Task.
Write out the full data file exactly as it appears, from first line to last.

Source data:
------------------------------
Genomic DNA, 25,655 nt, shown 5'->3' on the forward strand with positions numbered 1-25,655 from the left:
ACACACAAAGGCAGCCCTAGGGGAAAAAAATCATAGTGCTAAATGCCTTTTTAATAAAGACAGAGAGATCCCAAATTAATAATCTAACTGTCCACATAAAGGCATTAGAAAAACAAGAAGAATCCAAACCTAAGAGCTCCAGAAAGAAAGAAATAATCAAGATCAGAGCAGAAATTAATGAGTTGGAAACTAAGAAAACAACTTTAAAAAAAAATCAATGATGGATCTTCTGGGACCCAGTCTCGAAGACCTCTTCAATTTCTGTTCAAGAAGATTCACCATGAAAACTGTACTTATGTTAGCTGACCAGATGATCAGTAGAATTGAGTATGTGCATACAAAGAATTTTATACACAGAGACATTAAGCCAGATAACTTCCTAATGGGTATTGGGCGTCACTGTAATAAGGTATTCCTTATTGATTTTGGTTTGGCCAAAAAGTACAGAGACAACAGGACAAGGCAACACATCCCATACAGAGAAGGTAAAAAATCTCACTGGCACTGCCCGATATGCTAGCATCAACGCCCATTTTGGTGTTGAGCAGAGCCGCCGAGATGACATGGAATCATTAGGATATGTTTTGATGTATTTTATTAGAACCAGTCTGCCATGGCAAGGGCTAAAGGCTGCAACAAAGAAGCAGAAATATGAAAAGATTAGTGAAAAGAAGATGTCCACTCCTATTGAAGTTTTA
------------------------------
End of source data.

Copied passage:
Genomic DNA, 25,655 nt, shown 5'->3' on the forward strand with positions numbered 1-25,655 from the left:
ACACACAAAGGCAGCCCTAGGGGAAAAAAATCATAGTGCTAAATGCCTTTTTAATAAAGACAGAGAGATCCCAAATTAATAATCTAACTGTCCACATAAAGGCATTAGAAAAACAAGAAGAATCCAAACCTAAGAGCTCCAGAAAGAAAGAAATAATCAAGATCAGAGCAGAAATTAATGAGTTGGAAACTAAGAAAACAACTTTAAAAAAAAATCAATGATGGATCTTCTGGGACCCAGTCTCGAAGACCTCTTCAATTTCTGTTCAAGAAGATTCACCATGAAAACTGTACTTATGTTAGCTGACCAGATGATCAGTAGAATTGAGTATGTGCATACAAAGAATTTTATACACAGAGACATTAAGCCAGATAACTTCCTAATGGGTATTGGGCGTCACTGTAATAAGGTATTCCTTATTGATTTTGGTTTGGCCAAAAAGTACAGAGACAACAGGACAAGGCAACACATCCCATACAGAGAAGGTAAAAAATCTCACTGGCACTGCCCGATATGCTAGCATCAACGCCCATTTTGGTGTTGAGCAGAGCCGCCGAGATGACATGGAATCATTAGGATATGTTTTGATGTATTTTATTAGAACCAGTCTGCCATGGCAAGGGCTAAAGGCTGCAACAAAGAAGCAGAAATATGAAAAGATTAGTGAAAAGAAGATGTCCACTCCTATTGAAGTTTTA